46. Let It Come Down, Spiritualized (Arista, 2001)
Spiritualized, formed by members of Spacemen 3 after that group’s dissolution and led by Jason “Spaceman” Pierce, spent most of the Aughts in the shadow of their third album and masterpiece, Ladies and Gentlemen We Are Floating in Space (’97). A natural progression from the opiated space-rock of the group Pierce led with Peter “Sonic Boom” Kember from ’82-’89, Spiritualized evolved beyond the majestically blunted grasps for sun-kissed ecstasy of its first two LPs for the sprawling sonic palette filtered through American blues and jazz forms of the monolithic Ladies and Gentlemen. While Lay Back in the Sun from second album Pure Phase (’95) serves as the definitive exaltation of hedonism, Ladies and Gentlemen lyrically focuses on heartbreak and how to numb its pain—one of hedonism’s darkest sides. The inclusion of horns, strings, and a choir sublimely embolden the effects-heavy arrangements. The album received a deluxe reissue in ’09, the only Spiritualized release to earn such a treatment in the Aughts. With the attention lavished on Ladies and Gentlemen between its release and reissue, it was easy to overlook the three studio albums released by Spiritualized in the Aughts.
Pierce fired several members after the release of Ladies and Gentlemen; by the time of Let It Come Down four years later, the group had been almost entirely rebuilt to include two former players from Julian Cope’s backing band. Though his band now barely resembled its first incarnation, Pierce’s lyrical themes of freedom, catharsis, and ascension remained present. Let It Come Down nakedly examines the dichotomy between flesh and salvation. It opens with a ragtime piano frill and Pierce singing, “Let’s see how high we can fly/Before the sun melts the wax in our wings”; this icarian dare, repeated elsewhere, is an apt metaphor for the wantonness examined therein. Though the habits outlined are excessive, they accompany idleness: “I’m planning on sleeping my life away” (Do It All Over Again); “I like to sit around/I’m just contemplating/sittin’ round” (Don’t Just Do Something); in The Twelve Steps, steps nine to eleven are simply staying in bed. Excess is celebrated most explicitly in this last song—a frantic rock blast startlingly different than the album’s several purely orchestral arrangements—which states bluntly, “The only time I’m drink and drug free/Is when I don’t have to pay for what I need.” The album’s side breaks emphasize the pattern of repeated abuse: side one, ambivalent laziness, likely hungover; a return to excess on side two; side three, its impact on loved ones; side four, Pierce’s pleas to God for salvation. The yearning for religious epiphany is mocked (“I don’t think I’m gonna find Jesus Christ/So I’d rather spend my cash on vice,” The Twelve Steps), wistfully discarded (“If Jesus is the straight path that saves/Then I’m content to live my whole life on the curb,” The Straight and the Narrow), and, on the final two songs, desperately begged for. Pierce originally performed the closing track, Lord Can You Hear Me, on the ’89 Spacemen 3 album Playing With Fire; here it is slower and bolstered by a gospel choir; Pierce’s repeated plea of “Lord can you hear me/Hear me at all?” makes for a compelling case that, despite earlier glibness, his pain his real and his torment about spirituality is no metaphor. When he sings “The devil makes good use of these hands of mine” on The Straight and the Narrow, he sounds helpless yet resigned to his choices. Let It Come Down suffered from the pressure of being the follow-up to a masterpiece, and is a denser, less immediate album, but perseverance reveals strengths that, in exposition and emotional impact, make it no less a stunning achievement.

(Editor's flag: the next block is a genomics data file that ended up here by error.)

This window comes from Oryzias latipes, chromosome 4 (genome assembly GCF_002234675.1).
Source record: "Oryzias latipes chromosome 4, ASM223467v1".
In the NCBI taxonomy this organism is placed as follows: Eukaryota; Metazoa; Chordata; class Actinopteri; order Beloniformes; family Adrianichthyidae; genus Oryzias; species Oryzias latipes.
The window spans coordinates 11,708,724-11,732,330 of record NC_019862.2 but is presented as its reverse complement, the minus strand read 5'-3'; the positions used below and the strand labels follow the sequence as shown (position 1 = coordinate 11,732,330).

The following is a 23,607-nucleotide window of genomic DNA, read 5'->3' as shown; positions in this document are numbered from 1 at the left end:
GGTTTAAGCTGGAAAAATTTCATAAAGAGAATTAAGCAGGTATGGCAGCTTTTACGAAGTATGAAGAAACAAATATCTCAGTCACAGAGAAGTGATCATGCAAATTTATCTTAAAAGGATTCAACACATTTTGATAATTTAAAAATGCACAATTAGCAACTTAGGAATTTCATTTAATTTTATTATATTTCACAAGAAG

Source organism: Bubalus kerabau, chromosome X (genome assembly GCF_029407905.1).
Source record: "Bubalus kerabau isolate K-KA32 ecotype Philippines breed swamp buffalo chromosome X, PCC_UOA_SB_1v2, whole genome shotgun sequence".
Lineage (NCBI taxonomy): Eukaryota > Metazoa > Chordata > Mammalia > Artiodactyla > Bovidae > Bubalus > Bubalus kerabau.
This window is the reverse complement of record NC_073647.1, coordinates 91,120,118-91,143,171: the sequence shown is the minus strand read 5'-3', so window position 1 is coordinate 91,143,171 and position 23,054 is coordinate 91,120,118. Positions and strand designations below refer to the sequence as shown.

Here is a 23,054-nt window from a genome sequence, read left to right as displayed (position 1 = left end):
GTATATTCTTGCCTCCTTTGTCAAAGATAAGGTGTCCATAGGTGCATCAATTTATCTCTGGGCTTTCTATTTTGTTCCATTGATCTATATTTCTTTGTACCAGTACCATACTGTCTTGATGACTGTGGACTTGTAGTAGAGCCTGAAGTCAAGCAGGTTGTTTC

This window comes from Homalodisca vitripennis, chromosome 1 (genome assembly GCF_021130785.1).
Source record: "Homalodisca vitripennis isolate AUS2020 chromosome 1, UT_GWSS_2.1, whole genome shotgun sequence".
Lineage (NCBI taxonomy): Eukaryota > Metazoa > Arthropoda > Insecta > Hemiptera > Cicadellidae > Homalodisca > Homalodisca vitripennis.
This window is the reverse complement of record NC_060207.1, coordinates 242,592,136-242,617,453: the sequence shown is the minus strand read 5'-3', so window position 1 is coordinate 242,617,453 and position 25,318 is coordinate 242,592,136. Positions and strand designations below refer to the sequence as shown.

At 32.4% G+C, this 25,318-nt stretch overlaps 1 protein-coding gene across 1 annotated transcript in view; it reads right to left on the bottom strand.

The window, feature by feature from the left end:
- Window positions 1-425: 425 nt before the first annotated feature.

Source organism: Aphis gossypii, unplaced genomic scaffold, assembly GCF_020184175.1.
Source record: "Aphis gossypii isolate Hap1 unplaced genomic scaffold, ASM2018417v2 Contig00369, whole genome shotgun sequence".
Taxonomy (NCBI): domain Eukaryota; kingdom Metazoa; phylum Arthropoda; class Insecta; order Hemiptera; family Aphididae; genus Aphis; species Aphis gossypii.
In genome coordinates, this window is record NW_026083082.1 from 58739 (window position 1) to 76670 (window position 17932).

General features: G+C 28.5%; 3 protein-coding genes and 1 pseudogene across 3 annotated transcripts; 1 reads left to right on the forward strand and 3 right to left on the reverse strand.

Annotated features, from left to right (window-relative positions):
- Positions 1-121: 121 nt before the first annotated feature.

Highlights: Do It All Over Again, The Straight and the Narrow, The Twelve Steps, Stop Your Crying
Sublime bit: The final two minutes of Lord Can You Hear Me, its arrangement swelling as Pierce and the choir plead for redemption.
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